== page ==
Of God, gods, superheroes and a movie about Thor
A Review of "Thor"
I mean, think about it. The gods in the worlds of the Romans, Greeks and Norse were nothing like the one Christianity would come up with. I mean, really, Christians, you kind of fell down on the job once you got into the whole New Testament thing. I mean, the gods in the Norse world, that would be Odin and the like, were deeply flawed people. They spent a lot of time making mistakes and screwing things up and getting angry and then regretting it later. The people who invented these gods understood that the world was so screwed up that there was no way the gods who were responsible for the world weren’t just a little bit screwed up.
What were these gods, really? They were superheroes. They all had amazing powers and abilities and the most amazing stories. All of these things were used to explain all of the things that happened in the world when the people of the time were unable to explain them. Being flawed people, they made their gods flawed. I mean, think about Zeus. He was always running off to screw women and changing his shape to sleep with more maidens and then his wife was always getting pissed off and putting curses on people because of it. These were not people you just had to be pious with and sinless and then you got into heaven.
There were superheroes in the Bible, as well, of course My favorite was always Sampson. I mean, look at the story. He was a guy with superhuman strength that was connected with the length of his hair. I mean, what could be more like something out of a comic book than a guy with magical hair? He was strong enough to defeat entire armies with the jawbone of a donkey and he literally tore an entire castle down with his bare hands.
Then there was Joseph. He was a guy who could interpret dreams. He was like the mutant Cypher from the New Mutants who had the innate ability to read and understand languages.
Jesus: The ultimate superhero
The ultimate superhero, of course, was Jesus. He had all of that healing power, could walk on water, fly, return from the dead and, of course, turn water into wine. You want your superheroes to know how to party and the J-man sure knew how to do that, it seems.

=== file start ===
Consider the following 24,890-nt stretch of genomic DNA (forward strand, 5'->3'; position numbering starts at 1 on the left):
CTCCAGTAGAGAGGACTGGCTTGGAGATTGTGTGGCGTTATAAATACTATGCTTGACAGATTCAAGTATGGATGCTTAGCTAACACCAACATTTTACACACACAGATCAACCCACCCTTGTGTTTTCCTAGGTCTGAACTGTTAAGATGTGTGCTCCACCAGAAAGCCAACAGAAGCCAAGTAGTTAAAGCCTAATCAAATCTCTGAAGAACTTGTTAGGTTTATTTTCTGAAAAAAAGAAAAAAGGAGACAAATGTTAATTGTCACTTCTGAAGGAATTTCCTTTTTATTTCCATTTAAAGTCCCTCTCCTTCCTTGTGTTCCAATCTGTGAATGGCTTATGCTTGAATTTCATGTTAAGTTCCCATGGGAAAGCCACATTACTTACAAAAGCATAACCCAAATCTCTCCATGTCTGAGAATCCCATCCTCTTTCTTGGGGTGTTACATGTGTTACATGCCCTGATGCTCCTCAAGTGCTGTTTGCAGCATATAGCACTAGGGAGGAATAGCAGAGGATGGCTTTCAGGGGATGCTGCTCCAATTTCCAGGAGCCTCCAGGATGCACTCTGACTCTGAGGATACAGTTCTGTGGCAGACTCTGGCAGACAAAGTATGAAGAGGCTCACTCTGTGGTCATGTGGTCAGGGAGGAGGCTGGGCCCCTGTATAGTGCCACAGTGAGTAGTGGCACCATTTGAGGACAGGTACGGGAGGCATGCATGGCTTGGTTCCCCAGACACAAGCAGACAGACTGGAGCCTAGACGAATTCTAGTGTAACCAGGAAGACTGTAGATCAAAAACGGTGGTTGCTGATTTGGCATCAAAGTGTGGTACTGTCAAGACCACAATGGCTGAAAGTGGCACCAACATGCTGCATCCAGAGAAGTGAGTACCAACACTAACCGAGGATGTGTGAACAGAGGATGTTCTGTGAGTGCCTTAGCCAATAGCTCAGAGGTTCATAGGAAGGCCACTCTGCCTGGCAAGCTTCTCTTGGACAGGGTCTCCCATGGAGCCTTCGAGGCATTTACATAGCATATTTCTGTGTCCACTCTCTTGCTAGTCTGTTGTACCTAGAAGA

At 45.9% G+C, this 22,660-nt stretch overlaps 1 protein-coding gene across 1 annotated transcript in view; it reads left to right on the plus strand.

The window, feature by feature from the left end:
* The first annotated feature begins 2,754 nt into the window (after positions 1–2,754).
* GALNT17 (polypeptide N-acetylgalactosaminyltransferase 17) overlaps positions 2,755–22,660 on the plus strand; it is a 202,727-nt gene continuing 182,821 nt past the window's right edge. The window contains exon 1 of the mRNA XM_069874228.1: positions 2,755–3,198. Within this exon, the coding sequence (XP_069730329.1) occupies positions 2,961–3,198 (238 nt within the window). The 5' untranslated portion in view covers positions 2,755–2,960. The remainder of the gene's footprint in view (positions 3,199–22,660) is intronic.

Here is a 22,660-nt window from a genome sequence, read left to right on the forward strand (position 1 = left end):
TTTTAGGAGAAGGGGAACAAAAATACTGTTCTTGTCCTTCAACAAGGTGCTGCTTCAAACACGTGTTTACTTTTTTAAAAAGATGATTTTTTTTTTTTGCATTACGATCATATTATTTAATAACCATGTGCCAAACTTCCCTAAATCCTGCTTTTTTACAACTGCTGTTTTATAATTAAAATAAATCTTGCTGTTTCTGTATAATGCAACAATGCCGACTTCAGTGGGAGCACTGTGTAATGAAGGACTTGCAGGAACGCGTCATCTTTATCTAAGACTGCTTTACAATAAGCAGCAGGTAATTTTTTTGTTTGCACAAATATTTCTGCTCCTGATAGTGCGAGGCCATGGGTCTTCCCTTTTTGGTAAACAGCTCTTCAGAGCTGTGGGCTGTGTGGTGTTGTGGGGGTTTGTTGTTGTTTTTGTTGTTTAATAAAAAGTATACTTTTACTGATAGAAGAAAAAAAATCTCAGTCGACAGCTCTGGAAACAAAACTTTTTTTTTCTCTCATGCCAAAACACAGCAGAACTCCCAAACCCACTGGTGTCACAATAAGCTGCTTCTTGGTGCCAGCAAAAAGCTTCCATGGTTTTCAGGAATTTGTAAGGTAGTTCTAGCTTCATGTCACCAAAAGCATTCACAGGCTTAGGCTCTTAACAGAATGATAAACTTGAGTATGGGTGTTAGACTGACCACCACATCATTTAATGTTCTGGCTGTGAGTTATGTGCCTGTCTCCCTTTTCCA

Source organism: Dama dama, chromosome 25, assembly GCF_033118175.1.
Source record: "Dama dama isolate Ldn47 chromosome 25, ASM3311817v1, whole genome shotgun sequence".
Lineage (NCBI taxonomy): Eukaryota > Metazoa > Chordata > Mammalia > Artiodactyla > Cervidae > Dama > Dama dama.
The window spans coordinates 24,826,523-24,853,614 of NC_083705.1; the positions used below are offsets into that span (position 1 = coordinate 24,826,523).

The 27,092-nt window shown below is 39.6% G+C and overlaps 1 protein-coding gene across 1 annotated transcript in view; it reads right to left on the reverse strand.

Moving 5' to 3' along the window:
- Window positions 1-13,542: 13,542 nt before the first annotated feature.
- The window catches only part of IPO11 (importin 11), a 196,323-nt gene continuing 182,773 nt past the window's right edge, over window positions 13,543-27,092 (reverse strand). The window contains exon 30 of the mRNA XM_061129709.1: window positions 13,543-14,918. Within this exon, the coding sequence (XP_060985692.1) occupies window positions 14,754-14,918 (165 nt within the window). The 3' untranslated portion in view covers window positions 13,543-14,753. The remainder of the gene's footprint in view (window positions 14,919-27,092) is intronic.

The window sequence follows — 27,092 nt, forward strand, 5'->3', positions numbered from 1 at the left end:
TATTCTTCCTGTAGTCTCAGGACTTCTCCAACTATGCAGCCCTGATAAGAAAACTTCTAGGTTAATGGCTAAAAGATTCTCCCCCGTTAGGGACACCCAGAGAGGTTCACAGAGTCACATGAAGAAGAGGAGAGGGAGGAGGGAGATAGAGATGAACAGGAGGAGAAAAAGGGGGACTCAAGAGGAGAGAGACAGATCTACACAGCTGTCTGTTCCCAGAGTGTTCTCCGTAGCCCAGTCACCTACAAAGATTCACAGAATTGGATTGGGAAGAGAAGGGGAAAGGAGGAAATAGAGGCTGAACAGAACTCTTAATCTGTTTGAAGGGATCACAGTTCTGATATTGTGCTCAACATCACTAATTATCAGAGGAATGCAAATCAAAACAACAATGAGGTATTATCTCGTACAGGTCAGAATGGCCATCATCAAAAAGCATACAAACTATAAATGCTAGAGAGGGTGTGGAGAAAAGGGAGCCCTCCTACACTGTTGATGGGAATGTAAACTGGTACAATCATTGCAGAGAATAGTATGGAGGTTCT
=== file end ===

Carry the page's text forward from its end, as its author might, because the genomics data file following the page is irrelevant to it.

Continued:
Then, of course, there was God himself. Sure, he was big and all-powerful and he always existed and would always exist and he knew everything you were thinking and doing, but he was also, it turns out, three people in one. Which helps explain a lot of the weird schizophrenic things you read about in the Bible. Sure, here is a garden where everything is perfect, but I am also going to put this tree in the middle of it and then just tell the people here about it and then that they should not eat from it. Does he put a fence around it? Does he put armed guards near it? No, of course not.
The Catholics even did the whole “god” thing, although they call them saints. Sorry to bust you on this Catholics, but really, think about it. The early humans had a god for everything and you just pray to a different saint to accomplish everything. Sure, the saint is supposed to intercede and speak to God on your behalf, but still, it all amounts to the same thing, don’t you think?
It was only a matter of time before someone in the comic book world would look at these stories and decide they were perfect for the comic book pages. That man, was Stan Lee. He has explained that he wanted to create a powerful hero that would be more powerful than anything he had created before. How do you make someone stronger than the Hulk or more powerful than some of the other heroes he had already invented? He had turned a teenager into a man with the powers of a spider. He had invented a Fantastic Four. What was he to do next? Well, why not a hero that was a god?